Representative Jeanne Ives offered the following response to today's State of the State Address:
"Like Governor Rauner, I arrived in Springfield to find serious challenges waiting. The test has been
whether we answer them in a serious way, without trying to buy time, or to sidestep obvious problems that need to be dealt with right away. Putting off problems is certainly not what I had in mind in seeking this office. I think Governor Rauner would say the same of the position he holds. No one ever said this would be easy.
In my district, almost everyone I talk to eventually leans in and confesses their “Exit Strategy” – their plan for moving out of Illinois.
These are people who have built businesses, raised families, paid taxes, invested time and talent in charitable organizations, given back in their communities – and we’re losing them. After 40 years of bad public policy, political corruption and bureaucratic mismanagement, the state has made it too hard for them to stay. To me, this is unacceptable.
Governor Rauner went to Springfield to turn that around. No one ever said that 40 years of bad decisions could be easily undone in 12 months.
Under Illinois’ political class, The State of the State has fallen into disgrace. It is a disgrace that our families and businesses have been put on the hook for the deception and failure of politicians. It is a disgrace that Lutheran Social Services had to cut 43% of their staff and 30 programs serving 4,700 people because the agency has not been paid the $6 million it is owed by the state, and other contractors are part of $8 billion more of unpaid bills. It’s a disgrace that taxpayers shoulder the burden for public sector pensions that those same taxpayers will never see, and that politicians promised but didn’t fully fund.
As we learn of the State of the State, many are – understandably – frightened, and believe the governor should just agree to a budget and leave his Turnaround Agenda items for another day, but that approach doesn’t work.
Illinois just had a four-year case study on it. Illinois Democrats raised income taxes by 67 percent in 2011, and the tax increase was in place for four years. At the end of those four years, Illinois still has many of the same problems it had before the tax increase was passed. At the end of those four years, Illinois still had a huge pile of unpaid bills. We still have the worst-funded pension system in America. Our schools continue to struggle. Our largest city and economic engine, Chicago, and our largest school system, Chicago Public Schools, are in dire financial straits. During the four years of the tax increase, Illinois received several credit-rating downgrades, dropping us to the lowest-rated state in the nation. Again, while the tax increase was in effect, our financial position deteriorated, and the independent rating agencies punished us for it.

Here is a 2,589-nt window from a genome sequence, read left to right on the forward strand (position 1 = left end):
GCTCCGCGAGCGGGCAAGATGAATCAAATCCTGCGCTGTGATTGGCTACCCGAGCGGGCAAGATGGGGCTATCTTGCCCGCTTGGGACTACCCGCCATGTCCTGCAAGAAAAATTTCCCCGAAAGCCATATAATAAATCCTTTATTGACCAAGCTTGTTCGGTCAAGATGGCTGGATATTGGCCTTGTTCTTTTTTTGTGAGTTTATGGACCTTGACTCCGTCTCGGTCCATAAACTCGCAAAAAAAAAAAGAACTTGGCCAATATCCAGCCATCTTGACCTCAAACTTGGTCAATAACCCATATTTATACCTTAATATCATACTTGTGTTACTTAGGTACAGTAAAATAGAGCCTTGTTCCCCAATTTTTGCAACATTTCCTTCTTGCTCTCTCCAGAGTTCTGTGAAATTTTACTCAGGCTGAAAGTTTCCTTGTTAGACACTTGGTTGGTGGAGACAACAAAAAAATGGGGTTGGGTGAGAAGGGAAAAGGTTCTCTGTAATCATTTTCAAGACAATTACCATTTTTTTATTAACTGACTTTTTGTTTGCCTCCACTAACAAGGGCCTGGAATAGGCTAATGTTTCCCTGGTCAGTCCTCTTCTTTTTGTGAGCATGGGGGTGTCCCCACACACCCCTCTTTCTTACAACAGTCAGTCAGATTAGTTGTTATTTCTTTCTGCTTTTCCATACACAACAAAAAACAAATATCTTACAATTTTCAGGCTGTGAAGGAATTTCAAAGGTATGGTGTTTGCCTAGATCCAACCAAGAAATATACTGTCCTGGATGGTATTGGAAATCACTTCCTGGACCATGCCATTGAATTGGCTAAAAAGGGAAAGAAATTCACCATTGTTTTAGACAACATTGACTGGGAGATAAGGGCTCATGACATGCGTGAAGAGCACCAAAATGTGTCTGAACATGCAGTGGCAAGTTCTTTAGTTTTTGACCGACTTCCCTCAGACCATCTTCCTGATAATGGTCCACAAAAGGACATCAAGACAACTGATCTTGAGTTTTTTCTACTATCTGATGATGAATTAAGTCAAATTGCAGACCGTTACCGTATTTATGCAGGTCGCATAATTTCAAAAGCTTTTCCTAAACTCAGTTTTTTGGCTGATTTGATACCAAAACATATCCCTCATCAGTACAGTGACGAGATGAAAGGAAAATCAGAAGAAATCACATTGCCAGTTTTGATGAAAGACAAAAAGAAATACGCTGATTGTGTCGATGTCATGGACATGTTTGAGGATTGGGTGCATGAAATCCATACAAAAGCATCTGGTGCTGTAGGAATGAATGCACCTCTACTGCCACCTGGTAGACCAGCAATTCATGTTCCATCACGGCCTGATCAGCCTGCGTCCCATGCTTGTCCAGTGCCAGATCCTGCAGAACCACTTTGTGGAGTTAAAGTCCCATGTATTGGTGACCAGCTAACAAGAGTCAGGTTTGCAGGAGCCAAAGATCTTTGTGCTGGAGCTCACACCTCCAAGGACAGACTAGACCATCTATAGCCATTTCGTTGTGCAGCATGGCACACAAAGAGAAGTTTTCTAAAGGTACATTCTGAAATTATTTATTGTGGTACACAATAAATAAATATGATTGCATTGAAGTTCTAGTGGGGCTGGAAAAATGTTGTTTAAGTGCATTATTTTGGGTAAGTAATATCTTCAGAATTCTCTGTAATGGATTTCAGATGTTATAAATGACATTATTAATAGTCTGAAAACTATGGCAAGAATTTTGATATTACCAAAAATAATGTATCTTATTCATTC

Ignoring harsh realities in order to curry political popularity isn’t leadership.
Illinois isn’t easy. But, in this past year, I’ve watched a Governor opt for difficult conversations over slick soundbites; work for real, but politically unpopular, reforms to our enormous problems instead of going for the quick fixes or the easy answers. In the past year, we’ve taken on the biggest problems our state faces – including powerful career politicians and entrenched special interests – and began to implement a long term revolution for Illinois.
This is what it means be a leader. It’s the difference between talking a big game and rolling up your sleeves to do the work nobody else wants to do. The conversation is changing in Springfield. New ideas are being put forth. And old failed ideas are being stopped. Illinois isn’t easy… but it’s worth the fight."